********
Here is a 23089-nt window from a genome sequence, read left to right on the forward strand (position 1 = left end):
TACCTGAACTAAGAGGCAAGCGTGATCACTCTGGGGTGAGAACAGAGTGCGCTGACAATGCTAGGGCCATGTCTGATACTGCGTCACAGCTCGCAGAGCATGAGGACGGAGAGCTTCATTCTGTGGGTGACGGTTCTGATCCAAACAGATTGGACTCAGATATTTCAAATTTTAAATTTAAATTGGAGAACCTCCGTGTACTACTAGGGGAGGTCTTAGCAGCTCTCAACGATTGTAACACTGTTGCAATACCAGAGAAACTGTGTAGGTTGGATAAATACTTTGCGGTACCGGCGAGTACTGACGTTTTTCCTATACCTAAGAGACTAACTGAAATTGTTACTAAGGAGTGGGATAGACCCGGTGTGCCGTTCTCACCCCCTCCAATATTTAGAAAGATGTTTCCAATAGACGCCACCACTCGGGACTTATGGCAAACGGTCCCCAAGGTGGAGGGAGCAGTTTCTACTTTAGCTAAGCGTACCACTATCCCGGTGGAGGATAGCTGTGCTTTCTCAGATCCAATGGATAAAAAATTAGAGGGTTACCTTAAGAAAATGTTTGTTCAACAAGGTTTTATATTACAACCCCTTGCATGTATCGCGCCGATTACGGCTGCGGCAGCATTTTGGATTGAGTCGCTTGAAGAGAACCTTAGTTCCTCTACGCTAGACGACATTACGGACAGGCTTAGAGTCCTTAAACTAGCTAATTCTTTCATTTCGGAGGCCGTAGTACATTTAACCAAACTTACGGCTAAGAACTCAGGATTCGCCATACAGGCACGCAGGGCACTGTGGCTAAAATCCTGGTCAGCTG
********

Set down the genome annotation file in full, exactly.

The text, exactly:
Here is a 23089-nt window from a genome sequence, read left to right on the forward strand (position 1 = left end):
TACCTGAACTAAGAGGCAAGCGTGATCACTCTGGGGTGAGAACAGAGTGCGCTGACAATGCTAGGGCCATGTCTGATACTGCGTCACAGCTCGCAGAGCATGAGGACGGAGAGCTTCATTCTGTGGGTGACGGTTCTGATCCAAACAGATTGGACTCAGATATTTCAAATTTTAAATTTAAATTGGAGAACCTCCGTGTACTACTAGGGGAGGTCTTAGCAGCTCTCAACGATTGTAACACTGTTGCAATACCAGAGAAACTGTGTAGGTTGGATAAATACTTTGCGGTACCGGCGAGTACTGACGTTTTTCCTATACCTAAGAGACTAACTGAAATTGTTACTAAGGAGTGGGATAGACCCGGTGTGCCGTTCTCACCCCCTCCAATATTTAGAAAGATGTTTCCAATAGACGCCACCACTCGGGACTTATGGCAAACGGTCCCCAAGGTGGAGGGAGCAGTTTCTACTTTAGCTAAGCGTACCACTATCCCGGTGGAGGATAGCTGTGCTTTCTCAGATCCAATGGATAAAAAATTAGAGGGTTACCTTAAGAAAATGTTTGTTCAACAAGGTTTTATATTACAACCCCTTGCATGTATCGCGCCGATTACGGCTGCGGCAGCATTTTGGATTGAGTCGCTTGAAGAGAACCTTAGTTCCTCTACGCTAGACGACATTACGGACAGGCTTAGAGTCCTTAAACTAGCTAATTCTTTCATTTCGGAGGCCGTAGTACATTTAACCAAACTTACGGCTAAGAACTCAGGATTCGCCATACAGGCACGCAGGGCACTGTGGCTAAAATCCTGGTCAGCTG